The Scientific Method as a Point of Departure in Aging Research

  • Rubén FossionEmail author
  • Leonardo Zapata-Fonseca


What makes knowledge scientific is not its content per se but rather the form, in which it is obtained. Following the scientific method is a necessary condition to carry out a sound and methodologically valid research. However, for empirical researchers, it is not common practice to reflect upon the method itself. It has been argued that the scientific method is not so different from the common sense that we use in daily life to reach solutions, but with its successive steps better articulated so that scientific knowledge can approach more robust conclusions over time. Since the last quarter of the previous century, there are indications that reductionist strategy of the scientific method has reached its limits, and that therefore a complementary approach is needed to investigate new complex research problems. Consequently, emergentism and systemic thinking are becoming a new explanatory framework that is currently permeating virtually any field of knowledge and all spatiotemporal scales. In the present chapter, we focus on a very specific system under a rather specific yet common and relevant condition: the aging human being. Particularly, we introduce some notions on how the sciences of complexity can help, not only clinicians but also medical research in general –and in particular aging research– to reach a more complete understanding and assessment of the older adult both at an individual and population levels.


Philosophy of science Reductionism Complexity Effective theory 


  1. 1.
    Chalmers AF (1999) What is this thing called science? 3rd edn. Hackett Pub, IndianapolisGoogle Scholar
  2. 2.
    Kosso P (2011) A summary of scientific method. CrossRefGoogle Scholar
  3. 3.
    Hanson NR (1965) Patterns of discovery: an inquiry into the conceptual foundations of science. CUP Archive, CambridgeGoogle Scholar
  4. 4.
    Popper KR (1935) Logik der Forschung: zur Erkenntnistheorie der moderner NaturwissenschaftGoogle Scholar
  5. 5.
    Lakatos I (1969) The problem of inductive logic, proceedings of the international colloquium in the philosophy of science, London, 1965, vol II. North-Holland, AmsterdamGoogle Scholar
  6. 6.
    Jarrard RD (2001) Scientific methods, an online book. University of Utah, Salt Lake City Google ScholarGoogle Scholar
  7. 7.
    Kuhn TS (1970) The structure of scientific revolutions. University of Chicago Press, Chicago, pp 84–85Google Scholar
  8. 8.
    Box GE, Hunter JS, Hunter WG (2005) Statistics for experimenters: design, innovation, and discovery. Wiley Interscience, New YorkGoogle Scholar
  9. 9.
    Gauch HG (2003) Scientific method in practice. Cambridge University Press, CambridgeGoogle Scholar
  10. 10.
    McComas WF (2006) The nature of science in science education: rationales and strategies. Springer Science & Business Media, BerlinGoogle Scholar
  11. 11.
    Heisenberg W (1962) Physics and philosophy: the revolution in modern science [1958]; rpt. Harper & Row, New YorkGoogle Scholar
  12. 12.
    Carroll SM (2016) The big picture: on the origins of life, meaning, and the universe itself. Dutton est. 1852, an imprint of Penguin Random House LLC, New YorkGoogle Scholar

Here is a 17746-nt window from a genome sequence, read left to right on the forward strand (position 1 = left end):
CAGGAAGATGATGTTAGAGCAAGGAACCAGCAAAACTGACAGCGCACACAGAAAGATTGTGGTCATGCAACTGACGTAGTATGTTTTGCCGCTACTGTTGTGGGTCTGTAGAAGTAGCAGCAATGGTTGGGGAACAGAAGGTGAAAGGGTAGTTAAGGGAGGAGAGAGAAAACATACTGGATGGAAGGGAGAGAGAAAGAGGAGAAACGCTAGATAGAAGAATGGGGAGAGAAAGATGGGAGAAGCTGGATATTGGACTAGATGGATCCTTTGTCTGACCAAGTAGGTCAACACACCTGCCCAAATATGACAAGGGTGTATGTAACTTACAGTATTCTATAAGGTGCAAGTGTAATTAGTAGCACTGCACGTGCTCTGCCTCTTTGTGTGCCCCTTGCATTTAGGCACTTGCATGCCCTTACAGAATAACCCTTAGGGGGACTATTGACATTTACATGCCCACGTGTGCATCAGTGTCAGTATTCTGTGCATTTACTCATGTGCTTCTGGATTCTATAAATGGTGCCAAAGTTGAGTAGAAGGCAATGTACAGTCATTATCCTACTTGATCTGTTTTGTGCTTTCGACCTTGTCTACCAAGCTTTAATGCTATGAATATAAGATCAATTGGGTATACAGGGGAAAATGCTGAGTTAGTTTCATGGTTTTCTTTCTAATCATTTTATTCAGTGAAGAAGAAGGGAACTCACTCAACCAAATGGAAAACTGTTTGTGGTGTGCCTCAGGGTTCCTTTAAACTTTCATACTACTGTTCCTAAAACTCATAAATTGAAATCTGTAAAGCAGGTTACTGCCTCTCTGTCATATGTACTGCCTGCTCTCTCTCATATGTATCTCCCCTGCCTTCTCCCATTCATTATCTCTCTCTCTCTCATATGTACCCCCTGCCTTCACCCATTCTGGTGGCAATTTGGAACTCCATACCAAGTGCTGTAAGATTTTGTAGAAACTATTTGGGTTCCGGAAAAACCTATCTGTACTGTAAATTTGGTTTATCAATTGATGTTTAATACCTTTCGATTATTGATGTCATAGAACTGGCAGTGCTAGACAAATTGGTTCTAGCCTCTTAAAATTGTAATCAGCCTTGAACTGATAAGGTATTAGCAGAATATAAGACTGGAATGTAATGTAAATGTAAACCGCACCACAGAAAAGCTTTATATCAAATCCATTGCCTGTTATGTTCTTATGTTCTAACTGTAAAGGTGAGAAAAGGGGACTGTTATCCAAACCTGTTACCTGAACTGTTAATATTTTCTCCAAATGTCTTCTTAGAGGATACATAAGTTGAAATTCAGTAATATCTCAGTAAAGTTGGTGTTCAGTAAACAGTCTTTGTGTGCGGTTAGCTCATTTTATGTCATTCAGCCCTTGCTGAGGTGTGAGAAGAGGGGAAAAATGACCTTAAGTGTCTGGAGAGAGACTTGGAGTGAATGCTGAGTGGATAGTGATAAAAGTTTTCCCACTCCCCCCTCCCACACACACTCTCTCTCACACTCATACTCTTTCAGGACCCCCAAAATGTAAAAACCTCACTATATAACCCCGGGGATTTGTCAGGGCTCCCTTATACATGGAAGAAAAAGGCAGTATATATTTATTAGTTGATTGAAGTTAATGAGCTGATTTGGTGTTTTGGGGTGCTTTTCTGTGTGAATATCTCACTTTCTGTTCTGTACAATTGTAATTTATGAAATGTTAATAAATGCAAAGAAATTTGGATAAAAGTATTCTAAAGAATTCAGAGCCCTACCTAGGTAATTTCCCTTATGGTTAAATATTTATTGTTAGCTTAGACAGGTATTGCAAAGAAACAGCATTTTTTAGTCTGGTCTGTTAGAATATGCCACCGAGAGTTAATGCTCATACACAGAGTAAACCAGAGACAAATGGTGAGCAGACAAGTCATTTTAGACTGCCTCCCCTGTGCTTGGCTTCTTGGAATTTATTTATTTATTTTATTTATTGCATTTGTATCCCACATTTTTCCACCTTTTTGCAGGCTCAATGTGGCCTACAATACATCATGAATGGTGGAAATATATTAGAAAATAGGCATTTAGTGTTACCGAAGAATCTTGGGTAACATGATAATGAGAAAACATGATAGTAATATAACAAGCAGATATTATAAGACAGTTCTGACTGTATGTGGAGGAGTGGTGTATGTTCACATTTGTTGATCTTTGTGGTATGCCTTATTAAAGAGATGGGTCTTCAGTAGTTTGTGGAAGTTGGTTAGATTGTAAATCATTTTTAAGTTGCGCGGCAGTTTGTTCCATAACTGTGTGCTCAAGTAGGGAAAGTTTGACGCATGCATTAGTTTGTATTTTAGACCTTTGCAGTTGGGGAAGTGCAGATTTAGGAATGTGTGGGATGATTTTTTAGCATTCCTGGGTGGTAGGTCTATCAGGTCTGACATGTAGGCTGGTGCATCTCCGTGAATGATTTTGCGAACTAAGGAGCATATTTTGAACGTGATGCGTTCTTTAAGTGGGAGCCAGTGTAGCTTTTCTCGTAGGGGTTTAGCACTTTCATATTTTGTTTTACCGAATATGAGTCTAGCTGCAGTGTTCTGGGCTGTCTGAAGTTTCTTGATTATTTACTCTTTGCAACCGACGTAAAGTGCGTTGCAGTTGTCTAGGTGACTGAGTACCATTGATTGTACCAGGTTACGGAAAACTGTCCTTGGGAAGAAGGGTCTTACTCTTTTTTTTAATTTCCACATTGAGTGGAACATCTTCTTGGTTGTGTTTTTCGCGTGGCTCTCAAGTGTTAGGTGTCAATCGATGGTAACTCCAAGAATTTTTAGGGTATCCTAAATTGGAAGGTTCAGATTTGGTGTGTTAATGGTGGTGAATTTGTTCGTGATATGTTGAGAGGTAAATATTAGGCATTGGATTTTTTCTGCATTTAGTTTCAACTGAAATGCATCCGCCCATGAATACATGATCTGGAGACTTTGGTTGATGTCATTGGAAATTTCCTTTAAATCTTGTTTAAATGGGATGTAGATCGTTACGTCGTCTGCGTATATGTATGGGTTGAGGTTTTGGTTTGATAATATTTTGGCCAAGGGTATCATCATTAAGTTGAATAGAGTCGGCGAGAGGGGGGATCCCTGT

13. 13.
    Anderson PW (1972) More is different. Science 177:393–396. CrossRefPubMedGoogle Scholar
  14. 14.
    Anderson PW (2011) More and different: notes from a thoughtful Curmudgeon. World Scientific, HackensackCrossRefGoogle Scholar
  15. 15.
    Zolli A, Healy AM (2013) Resilience: why things bounce back. Simon and Schuster, New YorkGoogle Scholar
  16. 16.
    Carpenter SR, Cole JJ, Pace ML, Batt R, Brock WA, Cline T, Coloso J, Hodgson JR, Kitchell JF, Seekell DA, Smith L, Weidel B (2011) Early warnings of regime shifts: a whole-ecosystem experiment. Science 332:1079–1082. CrossRefPubMedGoogle Scholar
  17. 17.
    Scheffer M, Carpenter S, Foley JA, Folke C, Walker B (2001) Catastrophic shifts in ecosystems. Nature 413:591–596. CrossRefPubMedGoogle Scholar
  18. 18.
    Scheffer M, Bascompte J, Brock WA, Brovkin V, Carpenter SR, Dakos V, Held H, van Nes EH, Rietkerk M, Sugihara G (2009) Early-warning signals for critical transitions. Nature 461:53–59. CrossRefPubMedGoogle Scholar
  19. 19.
    Scheffer M, Carpenter SR, Lenton TM, Bascompte J, Brock W, Dakos V, van de Koppel J, van de Leemput IA, Levin SA, van Nes EH, Pascual M, Vandermeer J (2012) Anticipating critical transitions. Science 338:344–348. CrossRefPubMedGoogle Scholar
  20. 20.
    Scheffer M (2009) Critical transitions in nature and society. Princeton University Press, PrincetonGoogle Scholar
  21. 21.
    Gershenson C (2008) Complexity: 5 questionsGoogle Scholar
  22. 22.
    Wiener N (1961) Cybernetics or control and communication in the animal and the machine. MIT press, CambridgeGoogle Scholar
  23. 23.
    Ashby WR (1957) An introduction to cybernetics. 2nd edn. Chapman & Hall Ltd, LondonGoogle Scholar
  24. 24.
    Bertalanffy LV (1968) General system theory, Foundations, Development, Applications. George Braziller, New YorkGoogle Scholar
  25. 25.
    Thom R (1975) Structural stability and morphogenesis: an outline of a general theory of models (trans. Fowler DH). Benjamin, ReadingGoogle Scholar
  26. 26.
    Omran AR (2005) The epidemiologic transition: a theory of the epidemiology of population change. 1971. Milbank Q 83:731–757. CrossRefPubMedPubMedCentralGoogle Scholar
  27. 27.